HADOPI Is “Too Expensive To Justify” Said France’s Culture Minister
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After France’s three-strike system (also known as HADOPI) was praised by President Sarkozy and France’s film company Gaumont, French Culture Minister Aurélie Filippetti made a shocking statement. From his claims, HADOPI is not only costing the country too much money, but has also failed to improve the availability of legal content.
HADOPI, as many of you may already know, was proposed by President Nicolas Sarkozy with the purpose to fight piracy and discourage file-sharing. After becoming law, the president was very happy with the results, claiming the thanks to HADOPI 95% of those who received the first warning letter stopped from downloading copyrighted materials (according to a report that covered a period of one year – from October 2010 to December 2011).
But France’s new Culture Minister Aurélie Filippetti does not agree and promised that she will not support HADOPI. In Nouvel Observateur the new minister said that the legislation is costing the country too much money, especially with the economic crisis going around.
“In financial terms, 12 million euros a year and 60 officers, it’s an expensive way to send a million e-mails,” the Minister said.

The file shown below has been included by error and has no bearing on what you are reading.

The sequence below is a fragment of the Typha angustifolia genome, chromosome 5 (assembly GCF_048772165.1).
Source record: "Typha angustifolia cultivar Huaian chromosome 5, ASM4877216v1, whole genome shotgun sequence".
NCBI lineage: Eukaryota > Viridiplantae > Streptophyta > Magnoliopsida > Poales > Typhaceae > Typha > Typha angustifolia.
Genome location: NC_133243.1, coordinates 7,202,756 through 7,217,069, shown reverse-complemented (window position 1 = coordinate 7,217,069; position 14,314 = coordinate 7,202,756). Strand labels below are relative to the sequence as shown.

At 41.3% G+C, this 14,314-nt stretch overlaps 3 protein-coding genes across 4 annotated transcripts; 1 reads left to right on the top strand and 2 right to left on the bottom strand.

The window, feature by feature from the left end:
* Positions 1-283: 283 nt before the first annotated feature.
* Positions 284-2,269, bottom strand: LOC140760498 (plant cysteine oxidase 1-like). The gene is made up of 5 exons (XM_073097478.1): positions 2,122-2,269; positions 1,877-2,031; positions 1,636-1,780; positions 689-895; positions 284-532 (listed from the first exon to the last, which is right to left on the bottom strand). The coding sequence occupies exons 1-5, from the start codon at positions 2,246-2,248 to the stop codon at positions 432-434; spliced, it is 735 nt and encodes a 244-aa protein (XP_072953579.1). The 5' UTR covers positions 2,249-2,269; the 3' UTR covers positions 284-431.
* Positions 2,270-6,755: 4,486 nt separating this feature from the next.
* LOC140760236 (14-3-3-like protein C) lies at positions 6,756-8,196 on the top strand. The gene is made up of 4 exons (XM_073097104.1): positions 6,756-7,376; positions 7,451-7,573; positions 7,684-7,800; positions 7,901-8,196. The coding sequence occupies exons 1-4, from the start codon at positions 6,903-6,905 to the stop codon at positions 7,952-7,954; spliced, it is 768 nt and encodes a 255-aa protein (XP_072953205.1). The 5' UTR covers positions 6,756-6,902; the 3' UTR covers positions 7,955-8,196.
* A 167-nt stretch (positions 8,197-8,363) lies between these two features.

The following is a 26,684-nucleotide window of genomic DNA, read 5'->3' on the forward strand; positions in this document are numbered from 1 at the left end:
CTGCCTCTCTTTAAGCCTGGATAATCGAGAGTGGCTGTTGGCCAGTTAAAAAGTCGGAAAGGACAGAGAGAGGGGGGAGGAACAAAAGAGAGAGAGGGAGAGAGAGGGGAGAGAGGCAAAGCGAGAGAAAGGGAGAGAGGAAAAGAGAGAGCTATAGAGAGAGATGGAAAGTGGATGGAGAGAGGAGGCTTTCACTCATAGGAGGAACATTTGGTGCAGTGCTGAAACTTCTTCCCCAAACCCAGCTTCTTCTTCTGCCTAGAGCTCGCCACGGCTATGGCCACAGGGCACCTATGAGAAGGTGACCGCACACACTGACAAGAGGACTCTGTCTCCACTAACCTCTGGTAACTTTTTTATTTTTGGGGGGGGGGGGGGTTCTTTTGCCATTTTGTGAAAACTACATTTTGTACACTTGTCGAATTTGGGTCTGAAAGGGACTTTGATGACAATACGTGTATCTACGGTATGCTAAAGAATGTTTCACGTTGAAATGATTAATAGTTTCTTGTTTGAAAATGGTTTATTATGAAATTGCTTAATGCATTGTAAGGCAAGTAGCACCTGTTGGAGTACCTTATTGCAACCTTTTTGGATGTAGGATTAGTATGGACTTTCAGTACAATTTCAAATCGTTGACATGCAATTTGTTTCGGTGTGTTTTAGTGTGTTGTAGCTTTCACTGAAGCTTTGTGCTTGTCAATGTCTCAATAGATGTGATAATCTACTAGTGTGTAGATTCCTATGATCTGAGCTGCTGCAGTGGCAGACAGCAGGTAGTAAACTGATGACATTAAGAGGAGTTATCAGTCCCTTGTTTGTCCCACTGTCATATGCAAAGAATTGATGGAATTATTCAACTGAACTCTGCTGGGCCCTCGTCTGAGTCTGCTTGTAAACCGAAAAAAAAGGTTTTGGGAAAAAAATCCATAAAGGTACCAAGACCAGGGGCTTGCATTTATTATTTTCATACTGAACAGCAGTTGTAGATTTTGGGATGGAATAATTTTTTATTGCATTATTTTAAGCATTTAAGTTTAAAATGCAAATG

“As part of budgetary efforts, I will ask that funding of Hadopi is greatly reduced.”
It is yet unknown how much “reduced” means, but that will be established sometime in September this year.
In the meantime, Numerama’s report, quoting HADOPI’s statistics for June 2012, says that 340 French unique internet accounts are already on their third strike and, according to the law, the accounts are to be closed. Minister Filippetti does not agree with this kind of punishment and said:
“The suspension of Internet access seems a disproportionate sanction against the end goal.”
Furthermore, she’s also disappointed with HADOPI failing to promote and create legal services in order to reduce piracy.
“I do not know what will become of this institution, but one thing is clear: Hadopi has not fulfilled its mission to develop legal offers,” Filippetti said.
A meeting to discuss the future of HADOPI – led by former Canal+ director Pierre Lescure – is to be expected in the following months.